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Hot On The Trail Of Alien Moons

Columbia University astronomer David Kipping is extending the search for other planets — and their moons — to the extreme range of our detection abilities.
Kris Snibbe
Courtesy of Harvard University
Columbia University astronomer David Kipping is extending the search for other planets — and their moons — to the extreme range of our detection abilities.

Finding a new planet that orbits a distant star isn't such a big deal anymore — astronomers have discovered around 2,000. But no one knows if any of these planets has a moon.

That might change this year, if a moon-hunting project goes as planned.

David Kipping, an astronomer at Columbia University, says his team will use some new techniques and one of the fastest supercomputers in the world to survey around 1,000 planets. He expects the search to be detailed enough to catch even some pretty small moons, like the ones that orbit Jupiter.

"If we have that sensitivity that we expect to have and we don't see anything, I would be very surprised," Kipping says.

Finding the first moon outside our solar system would be a big deal — partly because when it comes to places that life could call home, moons may outnumber planets. Any alien life that's out there might well be on a moon.

NASA's planet-hunting Kepler space telescope has revealed that around 2 percent of sun-like stars have a rocky planet orbiting in the region where temperatures are right for liquid water to exist. But there are five times more gaseous planets in that habitable zone — and those gas giants could be orbited by smaller, potentially habitable moons.

"This question about the occurrence rate of moons is really salient to the question of whether we're alone in the universe or not," says Kipping. "Because it does seem that gas giants are at the right position for life more often than rocky planets."

A couple of years ago, scientists reported that they might have found a moon orbiting a far-away, free-floating planet. But what they saw might actually have been a small star with a planet. And because of the technique used to spot it, astronomers can't be sure, Kipping says.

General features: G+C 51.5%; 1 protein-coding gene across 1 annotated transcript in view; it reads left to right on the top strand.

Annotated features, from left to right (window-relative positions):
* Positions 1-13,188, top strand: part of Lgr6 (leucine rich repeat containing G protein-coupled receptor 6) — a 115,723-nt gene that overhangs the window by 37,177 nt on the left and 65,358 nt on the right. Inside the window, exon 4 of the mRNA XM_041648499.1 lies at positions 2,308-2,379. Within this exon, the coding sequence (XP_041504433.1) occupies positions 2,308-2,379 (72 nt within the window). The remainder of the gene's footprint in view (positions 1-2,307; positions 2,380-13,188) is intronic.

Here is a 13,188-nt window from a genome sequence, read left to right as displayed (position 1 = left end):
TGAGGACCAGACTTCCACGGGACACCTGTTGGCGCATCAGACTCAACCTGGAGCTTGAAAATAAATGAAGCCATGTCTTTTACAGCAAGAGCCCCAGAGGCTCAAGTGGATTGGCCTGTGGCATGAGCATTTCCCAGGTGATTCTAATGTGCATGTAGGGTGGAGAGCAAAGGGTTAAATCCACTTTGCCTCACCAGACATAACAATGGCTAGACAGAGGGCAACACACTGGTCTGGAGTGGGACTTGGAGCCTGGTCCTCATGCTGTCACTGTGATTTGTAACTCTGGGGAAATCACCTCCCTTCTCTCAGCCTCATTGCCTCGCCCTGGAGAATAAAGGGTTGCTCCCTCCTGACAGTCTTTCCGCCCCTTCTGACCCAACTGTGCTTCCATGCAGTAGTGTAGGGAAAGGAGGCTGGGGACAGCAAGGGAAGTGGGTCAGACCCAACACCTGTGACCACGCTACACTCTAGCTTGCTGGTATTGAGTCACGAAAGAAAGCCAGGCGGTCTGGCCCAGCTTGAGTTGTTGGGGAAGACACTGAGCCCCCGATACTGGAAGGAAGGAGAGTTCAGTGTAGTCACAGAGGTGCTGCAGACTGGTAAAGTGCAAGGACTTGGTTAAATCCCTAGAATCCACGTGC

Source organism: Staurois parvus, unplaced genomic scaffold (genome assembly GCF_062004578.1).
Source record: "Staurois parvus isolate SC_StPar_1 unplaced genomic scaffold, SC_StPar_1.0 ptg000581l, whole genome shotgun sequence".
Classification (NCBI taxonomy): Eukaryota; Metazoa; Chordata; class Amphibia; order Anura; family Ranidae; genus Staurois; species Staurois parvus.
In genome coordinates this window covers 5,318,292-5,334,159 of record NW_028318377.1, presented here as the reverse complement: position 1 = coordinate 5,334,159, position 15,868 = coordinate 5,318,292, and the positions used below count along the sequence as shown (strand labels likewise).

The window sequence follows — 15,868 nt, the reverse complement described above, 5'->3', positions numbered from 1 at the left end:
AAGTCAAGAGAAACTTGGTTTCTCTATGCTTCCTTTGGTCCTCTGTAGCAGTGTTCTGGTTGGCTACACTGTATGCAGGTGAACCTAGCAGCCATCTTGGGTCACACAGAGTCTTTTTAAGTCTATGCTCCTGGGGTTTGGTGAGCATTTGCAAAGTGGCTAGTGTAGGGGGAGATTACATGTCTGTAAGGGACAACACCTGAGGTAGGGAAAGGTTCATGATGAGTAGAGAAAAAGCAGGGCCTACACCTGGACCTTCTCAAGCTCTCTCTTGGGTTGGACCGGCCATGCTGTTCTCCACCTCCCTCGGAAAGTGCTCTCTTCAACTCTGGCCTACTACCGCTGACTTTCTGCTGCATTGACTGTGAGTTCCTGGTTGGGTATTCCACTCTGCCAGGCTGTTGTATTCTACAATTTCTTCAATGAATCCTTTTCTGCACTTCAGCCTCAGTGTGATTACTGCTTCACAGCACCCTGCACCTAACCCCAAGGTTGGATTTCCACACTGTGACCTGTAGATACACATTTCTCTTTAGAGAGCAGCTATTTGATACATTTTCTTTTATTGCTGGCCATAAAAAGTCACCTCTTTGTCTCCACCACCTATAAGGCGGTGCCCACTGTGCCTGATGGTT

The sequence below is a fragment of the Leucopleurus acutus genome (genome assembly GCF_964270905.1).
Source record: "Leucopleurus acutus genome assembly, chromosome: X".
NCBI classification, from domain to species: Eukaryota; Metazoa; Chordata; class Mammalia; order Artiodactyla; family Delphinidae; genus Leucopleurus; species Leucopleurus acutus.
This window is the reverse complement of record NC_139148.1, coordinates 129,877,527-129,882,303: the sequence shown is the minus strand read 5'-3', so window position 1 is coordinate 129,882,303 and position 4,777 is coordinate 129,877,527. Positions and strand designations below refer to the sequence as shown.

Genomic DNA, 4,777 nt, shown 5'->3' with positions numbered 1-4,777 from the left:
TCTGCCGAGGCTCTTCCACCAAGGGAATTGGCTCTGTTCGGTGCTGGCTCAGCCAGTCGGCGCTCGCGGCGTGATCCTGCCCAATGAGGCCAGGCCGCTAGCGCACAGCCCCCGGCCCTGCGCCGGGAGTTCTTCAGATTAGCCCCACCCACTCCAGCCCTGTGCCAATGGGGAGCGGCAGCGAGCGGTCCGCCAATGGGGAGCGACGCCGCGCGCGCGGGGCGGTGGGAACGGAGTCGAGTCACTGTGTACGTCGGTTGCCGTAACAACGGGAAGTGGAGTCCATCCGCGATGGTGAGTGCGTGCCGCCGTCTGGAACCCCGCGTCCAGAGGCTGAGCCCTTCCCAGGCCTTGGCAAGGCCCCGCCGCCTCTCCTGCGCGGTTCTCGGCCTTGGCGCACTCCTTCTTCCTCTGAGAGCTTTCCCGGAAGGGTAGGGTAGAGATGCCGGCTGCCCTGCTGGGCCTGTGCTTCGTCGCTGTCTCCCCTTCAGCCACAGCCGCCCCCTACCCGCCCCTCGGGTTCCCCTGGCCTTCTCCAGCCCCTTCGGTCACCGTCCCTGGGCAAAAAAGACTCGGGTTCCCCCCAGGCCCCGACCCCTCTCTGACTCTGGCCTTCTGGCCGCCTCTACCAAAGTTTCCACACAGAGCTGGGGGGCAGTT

"It's basically impossible to tell which of these two configurations is the real one," he says. "It's certainly not like the type of moons we have in our solar system."

Kipping leads a small research team that's taking advantage of the data collected by Kepler to do a systematic search for moons. He first started thinking about how to do this around five years ago, he says, and his team's systematic hunt is the only one he's aware of.

"I think it was seen as a little bit wild," Kipping recalls. Though he wasn't exactly mocked, he says, the general attitude of the astronomy community seemed to be " 'OK, fine, he wants to do that, but he's probably wasting his time.' "

The success of Kepler's planet hunting mission has made searching for moons seem less crazy.

"Kepler has discovered planets that are as small as our own moon," Kipping notes.

The Kepler telescope spent years staring at a bunch of stars, looking for little eclipses that meant a planet was passing in front of the star. Kipping and his colleagues are now taking each planet and analyzing exactly how it blocked starlight, searching for evidence that the planet was accompanied by a moon.

"It's definitely very difficult," Kipping says. "But the payoff would be huge."

Checking a single planet for a moon takes a ton of computing power, he says. "If you ran it on your laptop it would take you four years — of just letting it sit there for four years — before it would to be able to survey one planet."

His team has surveyed about 60 planets so far, and found no moons. But they're getting better at the job, and now have access to more computing power.

Rory Barnes, an astrobiologist at the University of Washington in Seattle, says the one question sure to be asked if and when the first moon is spotted is: "Is there life on it?"

To have a shot at determining whether a moon that's light years away might be habitable, says Barnes, you'd like to see certain characteristics.

"I'd certainly like to see a moon that is at least the size of Mars," he says. "When you get to that size, then you can start talking about moons that maybe hold on to an atmosphere for a long period of time."

A telescope could potentially study that atmosphere and look for signs of living, breathing moon creatures.

Life wouldn't be likely on a moon that's too close to its host planet, Barnes says, because such proximity can heat a planet up. For example, Jupiter has a nearby moon called Io, which is the most volcanically active body in the solar system. "There are weekly supervolcano eruptions on Io," says Barnes. "It's a really, really inhospitable place."

Scientists may find moons so far out that they'll have to remain mysteries, because it will be too difficult to probe them in any way. Even in our own backyard, Jupiter and Saturn are circled by moons called Europa and Enceladus that are thought to have oceans. But whatever water might be there is hidden beneath miles of ice — for now, scientists can only wonder what might swimming around down there.

"It could be that 100 years from now," Barnes says, "we'll know that the Earth is one of a handful of bodies in the solar system that is habitable and most of them are moons."

The mere presence of a moon could also make a rocky planet more Earth-like, says Kipping. Our own moon controls the tides and keeps the tilt of our planet stable. Take away our moon, and our climate would go haywire.

"We're lucky to have the moon," says Kipping. "I love looking up at the moon. It's lovely to look up in the sky and be able to see, with your own eyes, features of another world."

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Nell Greenfieldboyce
Nell Greenfieldboyce is a NPR science correspondent.